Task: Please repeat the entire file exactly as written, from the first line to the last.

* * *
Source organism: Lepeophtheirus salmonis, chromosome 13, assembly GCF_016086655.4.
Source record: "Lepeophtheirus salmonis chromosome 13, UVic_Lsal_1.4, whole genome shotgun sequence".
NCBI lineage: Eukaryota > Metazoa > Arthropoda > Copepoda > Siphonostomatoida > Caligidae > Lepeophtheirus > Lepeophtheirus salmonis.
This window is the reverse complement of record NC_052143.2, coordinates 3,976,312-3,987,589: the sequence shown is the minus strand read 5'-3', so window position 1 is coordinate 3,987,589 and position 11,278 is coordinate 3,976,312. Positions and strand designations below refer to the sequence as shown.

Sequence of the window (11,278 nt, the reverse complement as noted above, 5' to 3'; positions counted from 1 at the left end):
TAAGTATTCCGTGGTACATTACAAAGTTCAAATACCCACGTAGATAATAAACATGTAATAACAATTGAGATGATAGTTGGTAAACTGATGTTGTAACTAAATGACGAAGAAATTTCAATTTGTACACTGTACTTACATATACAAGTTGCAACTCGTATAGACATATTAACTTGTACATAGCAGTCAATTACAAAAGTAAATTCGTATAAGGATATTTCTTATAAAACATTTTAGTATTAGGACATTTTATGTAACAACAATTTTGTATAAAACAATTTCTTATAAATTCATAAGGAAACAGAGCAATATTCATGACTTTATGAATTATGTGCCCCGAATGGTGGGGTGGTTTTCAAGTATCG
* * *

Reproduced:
Source organism: Lepeophtheirus salmonis, chromosome 13, assembly GCF_016086655.4.
Source record: "Lepeophtheirus salmonis chromosome 13, UVic_Lsal_1.4, whole genome shotgun sequence".
NCBI lineage: Eukaryota > Metazoa > Arthropoda > Copepoda > Siphonostomatoida > Caligidae > Lepeophtheirus > Lepeophtheirus salmonis.
This window is the reverse complement of record NC_052143.2, coordinates 3,976,312-3,987,589: the sequence shown is the minus strand read 5'-3', so window position 1 is coordinate 3,987,589 and position 11,278 is coordinate 3,976,312. Positions and strand designations below refer to the sequence as shown.

Sequence of the window (11,278 nt, the reverse complement as noted above, 5' to 3'; positions counted from 1 at the left end):
TAAGTATTCCGTGGTACATTACAAAGTTCAAATACCCACGTAGATAATAAACATGTAATAACAATTGAGATGATAGTTGGTAAACTGATGTTGTAACTAAATGACGAAGAAATTTCAATTTGTACACTGTACTTACATATACAAGTTGCAACTCGTATAGACATATTAACTTGTACATAGCAGTCAATTACAAAAGTAAATTCGTATAAGGATATTTCTTATAAAACATTTTAGTATTAGGACATTTTATGTAACAACAATTTTGTATAAAACAATTTCTTATAAATTCATAAGGAAACAGAGCAATATTCATGACTTTATGAATTATGTGCCCCGAATGGTGGGGTGGTTTTCAAGTATCG